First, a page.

Statistical analysis. To estimate the infectious reservoir, we categorized the sampled individuals into four groups: clinical disease, which was defined as individuals with the highest asexual parasite densities (>140,000 parasites per microlitre); asymptomatic detectable, which was defined as individuals who were positive using QT-NASBA and microscopy; asymptomatic undetectable, which was defined as individuals who were positive by QT-NASBA and negative by microscopy; and uninfected individuals who were negative by QT-NASBA and microscopy. We define positive QT-NASBA as all individuals positive for 18S because this indicates the presence of asexual parasite stages. For the purposes of this analysis, we make the assumption that QT-NASBA is the gold standard diagnostic. Of the 1,095 mosquitoes that fed on 28 individuals in the group negative by QT-NASBA and microscopy, only 1 became infected (<0.1% of mosquitoes, 3.5% of humans), indicating that the uninfected individuals have extremely low infectiousness to mosquitoes. For each of the other groups we calculated the mean gametocyte density of gametocytaemic individuals, the proportion that were gametocytaemic using QT-NASBA, the mean gametocyte density conditional on the presence of gametocytes and the proportion of fed mosquitoes infected. The contribution of each group to the infectious reservoir was calculated as the total percentage of mosquitoes infected by each group weighted by the number of people in each group and by the relative body surface area (based on age) of those individuals. Non-parametric (Wilcoxon) tests were used to test statistical significance of differences in parasite densities between the groups. Differences in the proportions of gametocytaemic individuals and mosquitoes infected were assessed using logistic regression models using random effects to allow for repeated sampling of some of the same individuals in the different surveys.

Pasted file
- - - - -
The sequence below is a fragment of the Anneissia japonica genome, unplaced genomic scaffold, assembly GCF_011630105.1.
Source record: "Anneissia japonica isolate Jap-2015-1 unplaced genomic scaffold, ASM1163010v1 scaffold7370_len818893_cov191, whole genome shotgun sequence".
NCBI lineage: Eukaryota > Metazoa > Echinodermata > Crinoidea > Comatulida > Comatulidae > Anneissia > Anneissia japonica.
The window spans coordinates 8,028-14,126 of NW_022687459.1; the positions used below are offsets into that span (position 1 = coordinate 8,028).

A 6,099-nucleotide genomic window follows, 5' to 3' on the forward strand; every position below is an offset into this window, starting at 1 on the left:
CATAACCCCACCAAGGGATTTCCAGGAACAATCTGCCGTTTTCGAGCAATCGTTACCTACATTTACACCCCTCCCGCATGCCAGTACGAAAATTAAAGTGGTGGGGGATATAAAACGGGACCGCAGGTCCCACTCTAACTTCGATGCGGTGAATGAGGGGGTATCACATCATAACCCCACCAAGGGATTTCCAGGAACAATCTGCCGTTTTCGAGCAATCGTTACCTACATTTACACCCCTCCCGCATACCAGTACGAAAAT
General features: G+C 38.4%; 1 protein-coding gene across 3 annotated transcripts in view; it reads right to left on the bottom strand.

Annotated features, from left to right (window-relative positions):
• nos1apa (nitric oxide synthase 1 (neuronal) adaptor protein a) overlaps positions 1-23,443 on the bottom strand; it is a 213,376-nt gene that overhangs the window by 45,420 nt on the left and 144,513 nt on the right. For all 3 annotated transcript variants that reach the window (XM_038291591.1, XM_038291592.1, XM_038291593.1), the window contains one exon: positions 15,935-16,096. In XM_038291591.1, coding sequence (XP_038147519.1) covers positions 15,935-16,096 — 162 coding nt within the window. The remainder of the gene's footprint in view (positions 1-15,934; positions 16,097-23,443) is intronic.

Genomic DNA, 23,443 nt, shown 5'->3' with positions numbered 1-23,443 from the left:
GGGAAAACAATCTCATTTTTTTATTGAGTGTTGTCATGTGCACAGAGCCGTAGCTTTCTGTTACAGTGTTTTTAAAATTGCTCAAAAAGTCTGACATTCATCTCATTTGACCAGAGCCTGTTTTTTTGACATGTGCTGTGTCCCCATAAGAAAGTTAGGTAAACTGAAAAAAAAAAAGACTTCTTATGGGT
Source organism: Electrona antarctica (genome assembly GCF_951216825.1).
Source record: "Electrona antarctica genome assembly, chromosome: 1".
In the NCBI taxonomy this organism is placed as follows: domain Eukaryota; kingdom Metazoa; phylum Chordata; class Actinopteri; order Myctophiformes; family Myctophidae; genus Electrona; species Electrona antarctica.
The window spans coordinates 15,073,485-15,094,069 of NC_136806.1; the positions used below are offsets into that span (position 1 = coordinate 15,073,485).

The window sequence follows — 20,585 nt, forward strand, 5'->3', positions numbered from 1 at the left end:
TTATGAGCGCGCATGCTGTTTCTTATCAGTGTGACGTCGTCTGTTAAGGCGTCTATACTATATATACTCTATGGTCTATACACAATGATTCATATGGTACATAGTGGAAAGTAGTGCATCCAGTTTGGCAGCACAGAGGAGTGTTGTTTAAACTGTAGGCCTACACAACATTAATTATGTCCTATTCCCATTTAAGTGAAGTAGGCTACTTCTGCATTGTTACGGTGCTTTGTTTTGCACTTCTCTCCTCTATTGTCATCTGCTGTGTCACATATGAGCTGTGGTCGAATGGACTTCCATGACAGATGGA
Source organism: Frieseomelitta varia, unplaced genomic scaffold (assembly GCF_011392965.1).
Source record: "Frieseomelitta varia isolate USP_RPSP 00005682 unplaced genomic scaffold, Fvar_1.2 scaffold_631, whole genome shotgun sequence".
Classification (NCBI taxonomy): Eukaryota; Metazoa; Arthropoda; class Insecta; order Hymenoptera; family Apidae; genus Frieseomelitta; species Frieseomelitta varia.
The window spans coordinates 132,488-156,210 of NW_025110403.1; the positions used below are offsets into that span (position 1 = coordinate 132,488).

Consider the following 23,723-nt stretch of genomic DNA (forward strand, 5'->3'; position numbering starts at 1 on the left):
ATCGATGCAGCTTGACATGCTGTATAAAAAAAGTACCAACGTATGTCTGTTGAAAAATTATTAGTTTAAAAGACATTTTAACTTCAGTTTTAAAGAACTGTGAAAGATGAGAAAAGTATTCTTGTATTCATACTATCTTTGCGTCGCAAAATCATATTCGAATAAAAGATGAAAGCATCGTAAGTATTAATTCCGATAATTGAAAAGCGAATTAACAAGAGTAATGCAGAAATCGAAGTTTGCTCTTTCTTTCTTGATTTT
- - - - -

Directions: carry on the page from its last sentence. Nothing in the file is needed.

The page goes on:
In the models, for a given diagnostic detection limit, the proportion of the infectious reservoir that is detectable is calculated as the combined onward infectivity to mosquitoes of all individuals with parasite densities above the threshold (weighted by body surface area) divided by the infectious reservoir of the total population.